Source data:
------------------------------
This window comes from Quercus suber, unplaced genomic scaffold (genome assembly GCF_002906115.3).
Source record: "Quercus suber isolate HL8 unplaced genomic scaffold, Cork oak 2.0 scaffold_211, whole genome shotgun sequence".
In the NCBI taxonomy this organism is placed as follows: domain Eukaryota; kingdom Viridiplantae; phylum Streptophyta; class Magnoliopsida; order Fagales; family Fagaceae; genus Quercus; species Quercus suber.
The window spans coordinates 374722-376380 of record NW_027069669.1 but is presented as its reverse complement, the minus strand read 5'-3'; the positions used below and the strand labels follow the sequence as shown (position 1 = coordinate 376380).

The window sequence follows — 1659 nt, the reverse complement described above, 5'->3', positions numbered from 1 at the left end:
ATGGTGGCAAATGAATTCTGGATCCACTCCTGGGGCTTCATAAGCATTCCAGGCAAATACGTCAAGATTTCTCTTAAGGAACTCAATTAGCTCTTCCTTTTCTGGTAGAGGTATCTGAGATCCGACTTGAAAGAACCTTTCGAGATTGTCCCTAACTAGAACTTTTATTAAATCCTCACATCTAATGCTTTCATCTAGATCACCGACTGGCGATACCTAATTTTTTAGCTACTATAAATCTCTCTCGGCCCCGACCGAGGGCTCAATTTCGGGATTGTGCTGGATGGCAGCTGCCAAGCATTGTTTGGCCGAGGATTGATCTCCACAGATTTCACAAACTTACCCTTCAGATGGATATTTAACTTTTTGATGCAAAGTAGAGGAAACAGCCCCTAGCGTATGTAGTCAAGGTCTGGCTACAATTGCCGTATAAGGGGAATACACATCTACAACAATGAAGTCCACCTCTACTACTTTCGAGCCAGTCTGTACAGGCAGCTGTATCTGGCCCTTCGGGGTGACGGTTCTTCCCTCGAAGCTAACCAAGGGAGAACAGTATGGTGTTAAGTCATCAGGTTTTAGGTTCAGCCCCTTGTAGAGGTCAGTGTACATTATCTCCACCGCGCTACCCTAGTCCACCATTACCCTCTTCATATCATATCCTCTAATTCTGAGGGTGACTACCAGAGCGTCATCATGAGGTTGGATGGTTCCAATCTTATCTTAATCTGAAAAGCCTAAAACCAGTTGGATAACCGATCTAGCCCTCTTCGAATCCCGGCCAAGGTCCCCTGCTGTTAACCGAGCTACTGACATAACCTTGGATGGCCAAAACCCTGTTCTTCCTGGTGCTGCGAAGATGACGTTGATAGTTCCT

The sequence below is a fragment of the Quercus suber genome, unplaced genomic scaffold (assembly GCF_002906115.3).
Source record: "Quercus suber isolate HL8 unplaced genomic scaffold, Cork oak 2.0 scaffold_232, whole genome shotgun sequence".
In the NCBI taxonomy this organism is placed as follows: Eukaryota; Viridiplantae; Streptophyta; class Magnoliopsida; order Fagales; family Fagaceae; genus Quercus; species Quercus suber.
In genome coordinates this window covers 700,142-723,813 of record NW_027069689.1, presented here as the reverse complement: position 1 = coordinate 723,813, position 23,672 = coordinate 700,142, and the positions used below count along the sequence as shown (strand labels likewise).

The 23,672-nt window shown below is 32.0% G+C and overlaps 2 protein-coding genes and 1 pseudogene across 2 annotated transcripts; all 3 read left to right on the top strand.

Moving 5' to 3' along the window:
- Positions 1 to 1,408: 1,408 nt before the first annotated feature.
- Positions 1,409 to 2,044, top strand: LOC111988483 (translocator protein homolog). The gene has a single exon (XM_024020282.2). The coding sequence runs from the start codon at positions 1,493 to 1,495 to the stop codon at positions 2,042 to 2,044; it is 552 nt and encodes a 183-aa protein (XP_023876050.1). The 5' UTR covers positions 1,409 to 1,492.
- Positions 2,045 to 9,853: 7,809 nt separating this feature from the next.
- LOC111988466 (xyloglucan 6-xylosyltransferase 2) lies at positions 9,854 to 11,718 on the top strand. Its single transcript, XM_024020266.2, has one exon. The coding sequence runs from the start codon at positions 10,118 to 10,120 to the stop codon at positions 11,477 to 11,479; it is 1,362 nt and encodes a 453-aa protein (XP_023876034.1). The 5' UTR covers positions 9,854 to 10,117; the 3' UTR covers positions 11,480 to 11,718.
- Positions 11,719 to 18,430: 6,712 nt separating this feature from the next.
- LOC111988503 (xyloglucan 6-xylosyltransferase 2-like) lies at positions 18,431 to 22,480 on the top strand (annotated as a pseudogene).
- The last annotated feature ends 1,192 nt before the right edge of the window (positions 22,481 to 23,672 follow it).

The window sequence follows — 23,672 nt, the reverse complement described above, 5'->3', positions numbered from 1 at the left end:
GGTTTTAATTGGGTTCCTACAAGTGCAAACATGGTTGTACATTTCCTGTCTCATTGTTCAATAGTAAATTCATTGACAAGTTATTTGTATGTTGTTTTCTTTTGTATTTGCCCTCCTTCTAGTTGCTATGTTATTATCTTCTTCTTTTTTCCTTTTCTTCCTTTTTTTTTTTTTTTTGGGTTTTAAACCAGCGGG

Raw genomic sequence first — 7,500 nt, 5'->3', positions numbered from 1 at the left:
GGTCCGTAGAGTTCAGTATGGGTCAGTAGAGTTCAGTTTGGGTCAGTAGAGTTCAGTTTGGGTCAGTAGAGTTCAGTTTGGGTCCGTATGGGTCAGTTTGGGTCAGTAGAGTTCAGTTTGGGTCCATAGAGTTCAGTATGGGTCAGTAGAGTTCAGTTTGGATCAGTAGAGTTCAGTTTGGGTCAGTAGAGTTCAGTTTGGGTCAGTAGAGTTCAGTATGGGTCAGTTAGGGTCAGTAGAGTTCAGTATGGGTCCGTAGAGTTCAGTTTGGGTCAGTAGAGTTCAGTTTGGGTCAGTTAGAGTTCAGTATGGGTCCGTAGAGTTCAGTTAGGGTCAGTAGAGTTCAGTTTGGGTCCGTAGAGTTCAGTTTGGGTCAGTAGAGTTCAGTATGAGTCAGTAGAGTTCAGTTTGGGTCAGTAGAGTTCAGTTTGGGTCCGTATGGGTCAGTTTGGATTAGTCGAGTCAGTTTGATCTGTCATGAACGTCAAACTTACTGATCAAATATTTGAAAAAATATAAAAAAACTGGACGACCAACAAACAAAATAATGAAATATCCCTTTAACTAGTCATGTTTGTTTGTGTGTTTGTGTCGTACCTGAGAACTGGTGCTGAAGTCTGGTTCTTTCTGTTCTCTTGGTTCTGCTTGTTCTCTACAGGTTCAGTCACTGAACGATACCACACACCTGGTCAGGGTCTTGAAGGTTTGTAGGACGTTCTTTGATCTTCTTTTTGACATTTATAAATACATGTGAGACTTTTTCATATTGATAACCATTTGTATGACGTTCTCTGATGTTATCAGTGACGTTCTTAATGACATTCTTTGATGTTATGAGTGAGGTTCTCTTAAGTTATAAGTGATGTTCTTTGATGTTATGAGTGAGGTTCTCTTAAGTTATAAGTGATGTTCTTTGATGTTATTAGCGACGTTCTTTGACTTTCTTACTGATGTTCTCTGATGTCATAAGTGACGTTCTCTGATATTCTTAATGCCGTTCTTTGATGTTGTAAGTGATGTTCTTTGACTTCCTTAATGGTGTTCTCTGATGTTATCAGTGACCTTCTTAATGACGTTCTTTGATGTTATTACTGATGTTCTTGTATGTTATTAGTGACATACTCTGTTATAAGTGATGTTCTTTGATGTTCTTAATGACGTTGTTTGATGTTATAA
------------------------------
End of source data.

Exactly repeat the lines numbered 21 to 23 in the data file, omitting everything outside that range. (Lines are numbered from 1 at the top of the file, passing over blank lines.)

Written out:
GGTTTTAATTGGGTTCCTACAAGTGCAAACATGGTTGTACATTTCCTGTCTCATTGTTCAATAGTAAATTCATTGACAAGTTATTTGTATGTTGTTTTCTTTTGTATTTGCCCTCCTTCTAGTTGCTATGTTATTATCTTCTTCTTTTTTCCTTTTCTTCCTTTTTTTTTTTTTTTTGGGTTTTAAACCAGCGGG

Raw genomic sequence first — 7,500 nt, 5'->3', positions numbered from 1 at the left:
GGTCCGTAGAGTTCAGTATGGGTCAGTAGAGTTCAGTTTGGGTCAGTAGAGTTCAGTTTGGGTCAGTAGAGTTCAGTTTGGGTCCGTATGGGTCAGTTTGGGTCAGTAGAGTTCAGTTTGGGTCCATAGAGTTCAGTATGGGTCAGTAGAGTTCAGTTTGGATCAGTAGAGTTCAGTTTGGGTCAGTAGAGTTCAGTTTGGGTCAGTAGAGTTCAGTATGGGTCAGTTAGGGTCAGTAGAGTTCAGTATGGGTCCGTAGAGTTCAGTTTGGGTCAGTAGAGTTCAGTTTGGGTCAGTTAGAGTTCAGTATGGGTCCGTAGAGTTCAGTTAGGGTCAGTAGAGTTCAGTTTGGGTCCGTAGAGTTCAGTTTGGGTCAGTAGAGTTCAGTATGAGTCAGTAGAGTTCAGTTTGGGTCAGTAGAGTTCAGTTTGGGTCCGTATGGGTCAGTTTGGATTAGTCGAGTCAGTTTGATCTGTCATGAACGTCAAACTTACTGATCAAATATTTGAAAAAATATAAAAAAACTGGACGACCAACAAACAAAATAATGAAATATCCCTTTAACTAGTCATGTTTGTTTGTGTGTTTGTGTCGTACCTGAGAACTGGTGCTGAAGTCTGGTTCTTTCTGTTCTCTTGGTTCTGCTTGTTCTCTACAGGTTCAGTCACTGAACGATACCACACACCTGGTCAGGGTCTTGAAGGTTTGTAGGACGTTCTTTGATCTTCTTTTTGACATTTATAAATACATGTGAGACTTTTTCATATTGATAACCATTTGTATGACGTTCTCTGATGTTATCAGTGACGTTCTTAATGACATTCTTTGATGTTATGAGTGAGGTTCTCTTAAGTTATAAGTGATGTTCTTTGATGTTATGAGTGAGGTTCTCTTAAGTTATAAGTGATGTTCTTTGATGTTATTAGCGACGTTCTTTGACTTTCTTACTGATGTTCTCTGATGTCATAAGTGACGTTCTCTGATATTCTTAATGCCGTTCTTTGATGTTGTAAGTGATGTTCTTTGACTTCCTTAATGGTGTTCTCTGATGTTATCAGTGACCTTCTTAATGACGTTCTTTGATGTTATTACTGATGTTCTTGTATGTTATTAGTGACATACTCTGTTATAAGTGATGTTCTTTGATGTTCTTAATGACGTTGTTTGATGTTATAA